For the past couple of InfoComm shows, one of the more intriguing trends on view has been pixel mapping, also called 3D projection mapping. Of course, this is not just for tradeshow demos. Projection mapping can be seen at very high-end live events, where, for example, the entire side of a large building becomes a screen. But don’t think that someone is just pointing a high-lumen video projector at a building. We’re talking here about getting the pixels to literally “map” every nuance of the surface of the object. In other words, the focal plane is not constant but mirrors the changing shape of the surface. And even better, the projector knows the surface changes and software can throw custom content, at the appropriate luminance and focus, onto different parts of the surface, on demand. The effect is stunning.
Back to InfoComm: You’ll see this kind of technology at various booths (Barco, Digital Projection, Dataton, and more.) One booth you will see a nice “set” scaled-down demo of the various aspects of 3D projection mapping is the Christie booth. Last year, the company had a set where an Audi sports car–at about 1/20th scale– sat in a simple half-cube about 8ft. wide. The set came alive when a completely virtual set of images kicked in. The set is back at the Christie booth at InfoComm this year, but with a twist. OK, the car is not an Audi, it’s now a Corvette. But more to the point, the virtual scenery and pixel mapping is ramped up and more interactive.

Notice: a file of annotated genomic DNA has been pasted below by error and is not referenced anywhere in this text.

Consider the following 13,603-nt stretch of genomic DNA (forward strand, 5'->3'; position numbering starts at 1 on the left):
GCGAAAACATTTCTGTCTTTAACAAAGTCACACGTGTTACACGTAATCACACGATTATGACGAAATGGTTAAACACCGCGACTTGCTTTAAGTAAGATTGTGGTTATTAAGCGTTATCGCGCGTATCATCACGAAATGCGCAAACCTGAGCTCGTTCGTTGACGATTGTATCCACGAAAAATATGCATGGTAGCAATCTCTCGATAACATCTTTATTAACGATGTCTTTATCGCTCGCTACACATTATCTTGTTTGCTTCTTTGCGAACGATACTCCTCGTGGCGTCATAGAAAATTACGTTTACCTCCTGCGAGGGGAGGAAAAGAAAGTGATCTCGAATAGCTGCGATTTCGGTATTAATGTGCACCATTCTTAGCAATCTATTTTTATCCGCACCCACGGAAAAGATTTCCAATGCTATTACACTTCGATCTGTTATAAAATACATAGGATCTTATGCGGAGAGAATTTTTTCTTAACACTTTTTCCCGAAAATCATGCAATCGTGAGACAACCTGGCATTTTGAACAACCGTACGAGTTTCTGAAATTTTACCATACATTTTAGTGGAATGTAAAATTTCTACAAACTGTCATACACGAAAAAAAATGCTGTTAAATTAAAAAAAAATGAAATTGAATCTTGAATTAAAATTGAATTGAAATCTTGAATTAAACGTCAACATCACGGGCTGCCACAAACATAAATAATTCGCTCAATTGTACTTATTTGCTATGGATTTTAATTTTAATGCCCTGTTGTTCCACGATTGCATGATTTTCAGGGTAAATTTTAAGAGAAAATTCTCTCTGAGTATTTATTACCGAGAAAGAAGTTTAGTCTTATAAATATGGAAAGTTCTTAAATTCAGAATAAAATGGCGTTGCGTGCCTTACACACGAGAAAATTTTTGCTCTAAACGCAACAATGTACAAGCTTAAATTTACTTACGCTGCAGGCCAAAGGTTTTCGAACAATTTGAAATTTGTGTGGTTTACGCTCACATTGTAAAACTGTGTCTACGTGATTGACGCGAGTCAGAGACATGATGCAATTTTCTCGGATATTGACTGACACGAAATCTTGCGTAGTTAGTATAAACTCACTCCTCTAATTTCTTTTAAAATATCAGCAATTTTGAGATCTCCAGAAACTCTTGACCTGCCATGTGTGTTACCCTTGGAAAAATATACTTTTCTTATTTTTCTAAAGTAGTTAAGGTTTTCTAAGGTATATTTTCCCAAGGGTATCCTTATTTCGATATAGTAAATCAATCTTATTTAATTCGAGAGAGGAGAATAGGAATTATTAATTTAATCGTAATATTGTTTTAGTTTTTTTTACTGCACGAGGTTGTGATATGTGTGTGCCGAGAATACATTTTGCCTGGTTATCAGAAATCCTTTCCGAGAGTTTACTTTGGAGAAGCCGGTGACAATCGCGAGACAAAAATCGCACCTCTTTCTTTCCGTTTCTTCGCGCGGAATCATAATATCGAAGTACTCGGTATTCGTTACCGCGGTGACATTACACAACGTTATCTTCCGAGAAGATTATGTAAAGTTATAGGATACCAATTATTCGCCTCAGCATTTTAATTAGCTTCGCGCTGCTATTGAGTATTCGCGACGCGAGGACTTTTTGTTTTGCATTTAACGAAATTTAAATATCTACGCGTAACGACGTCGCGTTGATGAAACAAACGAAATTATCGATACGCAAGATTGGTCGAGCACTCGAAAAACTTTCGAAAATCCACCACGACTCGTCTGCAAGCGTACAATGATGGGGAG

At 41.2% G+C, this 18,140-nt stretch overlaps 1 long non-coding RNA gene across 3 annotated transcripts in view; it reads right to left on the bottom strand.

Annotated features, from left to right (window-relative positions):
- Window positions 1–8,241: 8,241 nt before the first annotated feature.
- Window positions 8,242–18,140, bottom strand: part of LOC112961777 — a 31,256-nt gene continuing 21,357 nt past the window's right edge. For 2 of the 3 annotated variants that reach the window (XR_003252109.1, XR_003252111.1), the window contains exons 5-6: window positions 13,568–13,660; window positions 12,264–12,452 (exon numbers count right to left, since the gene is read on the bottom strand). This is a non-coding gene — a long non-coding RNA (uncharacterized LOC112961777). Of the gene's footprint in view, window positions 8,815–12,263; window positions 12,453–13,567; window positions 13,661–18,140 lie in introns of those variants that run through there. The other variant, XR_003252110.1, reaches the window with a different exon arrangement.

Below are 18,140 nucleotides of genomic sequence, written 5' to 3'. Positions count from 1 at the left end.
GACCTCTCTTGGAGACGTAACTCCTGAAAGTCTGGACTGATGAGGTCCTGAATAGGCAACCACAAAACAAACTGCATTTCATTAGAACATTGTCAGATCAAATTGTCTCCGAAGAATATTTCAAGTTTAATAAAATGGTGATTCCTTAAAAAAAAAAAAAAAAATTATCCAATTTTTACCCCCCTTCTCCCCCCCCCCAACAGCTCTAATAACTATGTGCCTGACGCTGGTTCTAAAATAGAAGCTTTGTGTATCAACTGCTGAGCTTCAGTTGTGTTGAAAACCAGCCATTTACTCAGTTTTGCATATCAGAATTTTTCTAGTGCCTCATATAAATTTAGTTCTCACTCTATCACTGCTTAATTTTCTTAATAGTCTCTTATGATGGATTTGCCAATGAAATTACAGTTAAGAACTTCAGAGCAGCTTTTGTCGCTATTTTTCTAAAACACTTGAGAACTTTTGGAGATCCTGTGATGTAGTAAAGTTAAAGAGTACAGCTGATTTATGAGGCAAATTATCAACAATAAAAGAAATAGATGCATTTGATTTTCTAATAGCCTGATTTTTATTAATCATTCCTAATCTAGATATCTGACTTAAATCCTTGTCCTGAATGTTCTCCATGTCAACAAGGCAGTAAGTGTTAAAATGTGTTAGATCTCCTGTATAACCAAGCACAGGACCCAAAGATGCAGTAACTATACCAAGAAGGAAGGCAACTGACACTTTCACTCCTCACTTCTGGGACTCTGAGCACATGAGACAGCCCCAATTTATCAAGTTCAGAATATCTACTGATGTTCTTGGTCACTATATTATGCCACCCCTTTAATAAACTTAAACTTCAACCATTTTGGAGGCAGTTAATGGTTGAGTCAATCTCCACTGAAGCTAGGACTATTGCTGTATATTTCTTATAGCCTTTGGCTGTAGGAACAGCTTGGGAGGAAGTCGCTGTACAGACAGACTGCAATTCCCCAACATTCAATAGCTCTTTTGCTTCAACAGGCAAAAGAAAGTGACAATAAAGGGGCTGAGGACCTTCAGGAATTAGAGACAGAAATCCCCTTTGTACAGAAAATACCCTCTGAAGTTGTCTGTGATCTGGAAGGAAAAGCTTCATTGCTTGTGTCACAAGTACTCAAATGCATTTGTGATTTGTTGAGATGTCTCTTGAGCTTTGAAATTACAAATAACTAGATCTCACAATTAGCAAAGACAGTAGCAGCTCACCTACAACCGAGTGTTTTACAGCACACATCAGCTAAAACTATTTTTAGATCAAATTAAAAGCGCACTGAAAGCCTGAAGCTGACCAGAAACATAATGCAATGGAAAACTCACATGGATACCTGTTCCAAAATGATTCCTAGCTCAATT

The set has both the floor, or ground, and the background made with Christie MicroTiles. And the model Corvette, about a two feet long, is an actual 3D model (solid white) onto which 3 Christie DLP projectors project the car’s color, features, etc. You just have to see it. The car can be “designed” by the user with different color schemes, features, wheels, and more. The car then sits or drives through different scenes.
The software that runs this demo is from Ventuz. Erik Beauont from Ventuz was on hand at the set at the Christie booth when I was there (he normally hangs out in the 3 Monkeys booth at InfoComm). Ventuz is more active now in the high-end staging world; the company has already had lots of success with Fox Sports, for Microsoft live events, with big events with WorldStage, and more.
Here, the Ventuz software is the authoring tool. A 3D model is created, in a way that the background, the car, and the floor, are all “talking to each other.” What’s different this year is that it’s all interactive. The user can use a touchscreen to manipulate it all in realtime.
Not the biggest “set” at InfoComm, but a really nice one, that by scaling down for a demo lets you get hands on.